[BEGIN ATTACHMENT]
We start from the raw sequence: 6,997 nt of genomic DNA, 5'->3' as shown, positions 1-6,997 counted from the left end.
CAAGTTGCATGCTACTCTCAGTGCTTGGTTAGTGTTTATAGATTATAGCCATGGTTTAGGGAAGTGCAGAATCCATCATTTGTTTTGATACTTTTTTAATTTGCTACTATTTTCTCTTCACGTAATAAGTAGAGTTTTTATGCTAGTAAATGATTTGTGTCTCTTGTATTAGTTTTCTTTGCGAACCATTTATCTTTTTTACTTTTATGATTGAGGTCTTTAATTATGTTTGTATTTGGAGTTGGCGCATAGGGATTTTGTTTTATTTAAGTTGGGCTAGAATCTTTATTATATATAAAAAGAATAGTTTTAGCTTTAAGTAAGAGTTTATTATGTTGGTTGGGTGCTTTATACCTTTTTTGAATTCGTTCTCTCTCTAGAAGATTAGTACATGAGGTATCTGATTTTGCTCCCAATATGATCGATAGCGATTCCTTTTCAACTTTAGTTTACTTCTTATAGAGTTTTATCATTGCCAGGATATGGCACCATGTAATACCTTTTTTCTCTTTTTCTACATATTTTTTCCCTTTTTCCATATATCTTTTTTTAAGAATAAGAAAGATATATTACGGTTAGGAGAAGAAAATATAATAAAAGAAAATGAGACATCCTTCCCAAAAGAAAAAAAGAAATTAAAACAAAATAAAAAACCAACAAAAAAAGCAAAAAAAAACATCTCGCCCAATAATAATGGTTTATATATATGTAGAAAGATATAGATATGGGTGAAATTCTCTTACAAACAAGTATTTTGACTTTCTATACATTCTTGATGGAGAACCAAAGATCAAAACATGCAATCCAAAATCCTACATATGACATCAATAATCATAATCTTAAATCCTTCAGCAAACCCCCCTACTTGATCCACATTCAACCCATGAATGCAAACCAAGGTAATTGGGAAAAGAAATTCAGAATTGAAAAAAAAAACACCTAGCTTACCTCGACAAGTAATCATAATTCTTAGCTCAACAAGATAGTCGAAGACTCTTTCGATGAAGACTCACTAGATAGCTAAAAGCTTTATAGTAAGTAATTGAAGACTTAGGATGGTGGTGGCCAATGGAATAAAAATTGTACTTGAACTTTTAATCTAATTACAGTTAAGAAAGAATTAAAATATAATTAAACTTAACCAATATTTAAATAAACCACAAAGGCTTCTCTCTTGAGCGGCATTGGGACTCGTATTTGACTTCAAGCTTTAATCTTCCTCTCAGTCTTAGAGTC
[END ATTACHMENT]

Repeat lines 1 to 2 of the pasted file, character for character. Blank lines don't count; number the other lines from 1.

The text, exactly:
We start from the raw sequence: 6,997 nt of genomic DNA, 5'->3' as shown, positions 1-6,997 counted from the left end.
CAAGTTGCATGCTACTCTCAGTGCTTGGTTAGTGTTTATAGATTATAGCCATGGTTTAGGGAAGTGCAGAATCCATCATTTGTTTTGATACTTTTTTAATTTGCTACTATTTTCTCTTCACGTAATAAGTAGAGTTTTTATGCTAGTAAATGATTTGTGTCTCTTGTATTAGTTTTCTTTGCGAACCATTTATCTTTTTTACTTTTATGATTGAGGTCTTTAATTATGTTTGTATTTGGAGTTGGCGCATAGGGATTTTGTTTTATTTAAGTTGGGCTAGAATCTTTATTATATATAAAAAGAATAGTTTTAGCTTTAAGTAAGAGTTTATTATGTTGGTTGGGTGCTTTATACCTTTTTTGAATTCGTTCTCTCTCTAGAAGATTAGTACATGAGGTATCTGATTTTGCTCCCAATATGATCGATAGCGATTCCTTTTCAACTTTAGTTTACTTCTTATAGAGTTTTATCATTGCCAGGATATGGCACCATGTAATACCTTTTTTCTCTTTTTCTACATATTTTTTCCCTTTTTCCATATATCTTTTTTTAAGAATAAGAAAGATATATTACGGTTAGGAGAAGAAAATATAATAAAAGAAAATGAGACATCCTTCCCAAAAGAAAAAAAGAAATTAAAACAAAATAAAAAACCAACAAAAAAAGCAAAAAAAAACATCTCGCCCAATAATAATGGTTTATATATATGTAGAAAGATATAGATATGGGTGAAATTCTCTTACAAACAAGTATTTTGACTTTCTATACATTCTTGATGGAGAACCAAAGATCAAAACATGCAATCCAAAATCCTACATATGACATCAATAATCATAATCTTAAATCCTTCAGCAAACCCCCCTACTTGATCCACATTCAACCCATGAATGCAAACCAAGGTAATTGGGAAAAGAAATTCAGAATTGAAAAAAAAAACACCTAGCTTACCTCGACAAGTAATCATAATTCTTAGCTCAACAAGATAGTCGAAGACTCTTTCGATGAAGACTCACTAGATAGCTAAAAGCTTTATAGTAAGTAATTGAAGACTTAGGATGGTGGTGGCCAATGGAATAAAAATTGTACTTGAACTTTTAATCTAATTACAGTTAAGAAAGAATTAAAATATAATTAAACTTAACCAATATTTAAATAAACCACAAAGGCTTCTCTCTTGAGCGGCATTGGGACTCGTATTTGACTTCAAGCTTTAATCTTCCTCTCAGTCTTAGAGTC